“Who doesn’t love to go touch some grass?”

The benefits of bringing environmental awareness to your hobbies this Earth Month

There are many ways that students can get involved with sustainability at Trinity. Kai Velasquez, sophomore sociology and urban studies major and president of the Trinity Bee Club, believes that getting outside and appreciating nature has many benefits, and is also fun.

“Who doesn’t love to go touch some grass?” Velasquez said.

Velasquez does recognize that it can be difficult to feel like individualized sustainability efforts do much to help the environment, but she still believes that they are significant.

“There are only so many things that regular people can do, and part of that is large corporations that are in control of how our climate crisis goes,” Velasquez said. “Though the scientific part of being eco-friendly is super important, there are also many other ways to appreciate and care about nature.”

Environmentally friendly hobbies are one way that people can engage with and become interested in nature, and can be a way to shift our focus from how little we affect the world to how much the world affects us.

Spending time outside in the world can also help, explained Raven Weitzenhoffer, junior environmental studies major.

“I just think doing outdoors things can be more sustainable because … it gives people more of an appreciation for being outdoors. It makes them more likely to be sustainable,” said Weitzenhoffer.

Eco-consciousness does not have to be a monolithic endeavor, though, and finding small ways to just engage with nature can be a stepping stone on the path that leads to larger sustainable efforts. Weitzenhoffer said that finding a community that prioritizes making sustainable efforts helped motivate her to prioritize sustainability herself.

“Being an environmental studies major has allowed me to meet so many other environmentally focused people, which makes doing outdoorsy things so much more accessible. Having a group of people who also have the same passion makes it so much easier to do those things,” she wrote in an email.

Weitzenhoffer met people through her major, but clubs are also a way students can find communities that prioritize connecting with nature. Velasquez, for example, talked about how although the Bee Club doesn’t presently have any bees to care for, they still meet and do activities.

“We’re trying to find ways to have Trinity students be more appreciative of nature,” Velasquez said. “The other day at a meeting, we just wrote little poems to bees.”

Students can also find this kind of community in Outdoor Recreation (OREC), which offers a wide variety of outdoor activities.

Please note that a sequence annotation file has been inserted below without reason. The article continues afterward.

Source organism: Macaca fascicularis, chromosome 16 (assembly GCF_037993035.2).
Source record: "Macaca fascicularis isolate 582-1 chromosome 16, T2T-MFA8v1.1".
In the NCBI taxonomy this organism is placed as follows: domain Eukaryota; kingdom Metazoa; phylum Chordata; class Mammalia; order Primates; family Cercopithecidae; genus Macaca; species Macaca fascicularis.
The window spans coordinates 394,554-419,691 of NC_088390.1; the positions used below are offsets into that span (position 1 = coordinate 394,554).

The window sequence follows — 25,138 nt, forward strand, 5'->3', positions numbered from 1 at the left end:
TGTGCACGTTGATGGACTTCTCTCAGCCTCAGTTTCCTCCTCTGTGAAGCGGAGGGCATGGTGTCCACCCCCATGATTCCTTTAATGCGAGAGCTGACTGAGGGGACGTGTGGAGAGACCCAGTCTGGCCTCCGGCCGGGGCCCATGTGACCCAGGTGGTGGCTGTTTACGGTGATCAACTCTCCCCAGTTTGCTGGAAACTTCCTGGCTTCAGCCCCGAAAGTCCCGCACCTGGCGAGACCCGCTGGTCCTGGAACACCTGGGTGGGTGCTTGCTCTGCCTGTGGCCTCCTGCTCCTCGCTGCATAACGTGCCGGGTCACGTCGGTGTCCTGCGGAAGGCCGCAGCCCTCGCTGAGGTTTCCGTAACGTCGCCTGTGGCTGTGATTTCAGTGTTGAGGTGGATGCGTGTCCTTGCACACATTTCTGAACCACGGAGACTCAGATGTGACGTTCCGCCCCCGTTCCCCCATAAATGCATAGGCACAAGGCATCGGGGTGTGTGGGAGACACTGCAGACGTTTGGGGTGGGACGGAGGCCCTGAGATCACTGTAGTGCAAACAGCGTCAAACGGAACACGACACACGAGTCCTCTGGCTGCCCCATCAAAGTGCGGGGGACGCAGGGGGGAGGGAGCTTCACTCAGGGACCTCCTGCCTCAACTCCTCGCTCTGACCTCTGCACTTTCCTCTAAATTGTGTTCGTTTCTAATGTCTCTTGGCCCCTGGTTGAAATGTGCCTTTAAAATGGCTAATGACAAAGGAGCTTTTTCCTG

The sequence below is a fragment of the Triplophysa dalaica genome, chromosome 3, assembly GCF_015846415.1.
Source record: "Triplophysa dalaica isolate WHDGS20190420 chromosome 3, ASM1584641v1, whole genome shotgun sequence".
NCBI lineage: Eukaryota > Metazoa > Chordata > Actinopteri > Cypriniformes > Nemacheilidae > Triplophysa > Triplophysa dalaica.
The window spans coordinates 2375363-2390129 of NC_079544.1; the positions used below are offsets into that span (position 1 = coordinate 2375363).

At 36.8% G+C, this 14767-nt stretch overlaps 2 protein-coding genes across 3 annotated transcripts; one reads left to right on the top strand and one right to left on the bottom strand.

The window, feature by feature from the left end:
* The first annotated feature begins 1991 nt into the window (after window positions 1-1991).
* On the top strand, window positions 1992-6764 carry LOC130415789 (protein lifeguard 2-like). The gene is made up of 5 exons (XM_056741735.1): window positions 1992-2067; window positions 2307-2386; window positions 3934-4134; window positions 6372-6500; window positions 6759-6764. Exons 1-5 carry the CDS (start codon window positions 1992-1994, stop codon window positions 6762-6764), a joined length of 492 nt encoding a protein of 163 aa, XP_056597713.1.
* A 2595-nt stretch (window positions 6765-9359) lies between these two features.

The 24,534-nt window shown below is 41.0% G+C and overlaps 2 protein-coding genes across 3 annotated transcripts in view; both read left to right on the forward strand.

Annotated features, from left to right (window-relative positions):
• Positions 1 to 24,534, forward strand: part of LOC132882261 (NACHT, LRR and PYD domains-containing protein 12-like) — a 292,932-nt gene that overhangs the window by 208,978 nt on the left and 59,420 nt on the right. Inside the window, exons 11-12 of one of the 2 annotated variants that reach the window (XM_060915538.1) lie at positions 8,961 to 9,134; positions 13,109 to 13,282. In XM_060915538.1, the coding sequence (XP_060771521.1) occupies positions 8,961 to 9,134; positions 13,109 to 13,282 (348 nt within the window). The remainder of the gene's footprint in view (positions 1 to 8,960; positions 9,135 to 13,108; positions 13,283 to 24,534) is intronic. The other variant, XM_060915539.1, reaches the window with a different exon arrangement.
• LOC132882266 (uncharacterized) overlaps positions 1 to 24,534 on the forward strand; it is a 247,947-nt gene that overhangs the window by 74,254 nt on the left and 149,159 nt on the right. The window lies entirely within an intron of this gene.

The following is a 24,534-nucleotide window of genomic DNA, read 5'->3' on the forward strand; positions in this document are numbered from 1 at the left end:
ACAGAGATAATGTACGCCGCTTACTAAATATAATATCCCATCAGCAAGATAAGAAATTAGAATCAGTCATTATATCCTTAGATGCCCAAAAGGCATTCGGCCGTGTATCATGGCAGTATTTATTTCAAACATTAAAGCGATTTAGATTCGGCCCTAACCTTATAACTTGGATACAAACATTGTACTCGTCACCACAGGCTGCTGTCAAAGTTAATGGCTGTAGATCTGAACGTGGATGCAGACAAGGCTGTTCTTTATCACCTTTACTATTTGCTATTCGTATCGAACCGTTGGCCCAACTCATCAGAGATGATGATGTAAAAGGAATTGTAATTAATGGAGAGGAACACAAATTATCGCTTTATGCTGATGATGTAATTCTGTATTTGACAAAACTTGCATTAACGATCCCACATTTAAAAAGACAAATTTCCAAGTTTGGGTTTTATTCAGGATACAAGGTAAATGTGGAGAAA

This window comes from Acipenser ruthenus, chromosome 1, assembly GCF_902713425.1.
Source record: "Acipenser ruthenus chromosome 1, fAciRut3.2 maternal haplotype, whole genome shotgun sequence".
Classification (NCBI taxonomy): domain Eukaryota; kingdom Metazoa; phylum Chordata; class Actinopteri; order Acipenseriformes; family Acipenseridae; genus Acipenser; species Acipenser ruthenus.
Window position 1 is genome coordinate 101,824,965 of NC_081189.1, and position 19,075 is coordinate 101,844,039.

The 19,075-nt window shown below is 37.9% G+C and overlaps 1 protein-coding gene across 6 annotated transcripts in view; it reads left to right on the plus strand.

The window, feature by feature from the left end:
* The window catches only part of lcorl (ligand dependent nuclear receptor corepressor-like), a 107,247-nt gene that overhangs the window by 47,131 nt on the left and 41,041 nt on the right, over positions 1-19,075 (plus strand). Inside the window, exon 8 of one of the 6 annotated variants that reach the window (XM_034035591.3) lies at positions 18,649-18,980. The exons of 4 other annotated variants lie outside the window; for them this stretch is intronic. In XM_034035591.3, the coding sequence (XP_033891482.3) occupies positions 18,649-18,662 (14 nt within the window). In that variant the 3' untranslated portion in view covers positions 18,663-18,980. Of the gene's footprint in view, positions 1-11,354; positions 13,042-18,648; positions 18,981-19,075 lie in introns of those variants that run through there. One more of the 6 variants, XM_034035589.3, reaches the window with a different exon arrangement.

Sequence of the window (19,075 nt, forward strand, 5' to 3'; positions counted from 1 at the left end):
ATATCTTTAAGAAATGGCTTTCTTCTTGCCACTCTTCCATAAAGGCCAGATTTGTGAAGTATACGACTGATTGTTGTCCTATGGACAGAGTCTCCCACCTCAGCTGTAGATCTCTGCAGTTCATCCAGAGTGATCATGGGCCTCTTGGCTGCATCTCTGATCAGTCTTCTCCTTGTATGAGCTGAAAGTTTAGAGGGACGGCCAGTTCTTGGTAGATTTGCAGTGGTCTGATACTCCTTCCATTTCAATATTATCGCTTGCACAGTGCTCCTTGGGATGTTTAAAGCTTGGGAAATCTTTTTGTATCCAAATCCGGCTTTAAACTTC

Cat Pederson, first-year biochemistry and molecular biology major and OREC leader, describes some of what they do.

“One of the things we do here is slacklining, so that’s a pretty sustainable way to get people outside that’s kind of outside the scopes of canoeing and hiking. Another trip we do is strawberry picking, [which is] overall a pretty sustainable one as well,” Pederson said.

Elliott Conely, junior geosciences major and OREC leader, said that many benefits can come from just being outside.

“By engaging in the outdoors, you kind of understand what’s at stake. You get to see climate change in a different way,” Conely said.

In Conely’s experience, being outside has motivated him to be more eco-friendly, especially when it comes to transportation.

“I think people tend to equate distance traveled with adventure. Like if they get on a plane and cross an ocean, that’s an adventure,” Conely said.

Conely explains that this is not always the case, though, and through leading trips with OREC, he has endeavored to show people how much adventure can be had in a short distance.

“There’s wilderness a lot closer than you think. I think that’s a key to sustainable recreation: looking close to you,” Conely said.

Pederson also said buying equipment for hobbies can be an opportunity to make sustainable efforts.

“Making gear overall is very expensive, and it’s not super environmentally friendly a lot of the time because they’re using tons of plastics and chemicals, costing a lot of money and labor, and then people use it and get rid of it,” Pederson said. “But if you can find gear or clothes or things for your different hobbies in different places, like go find your soccer cleats at Goodwill or something like that.”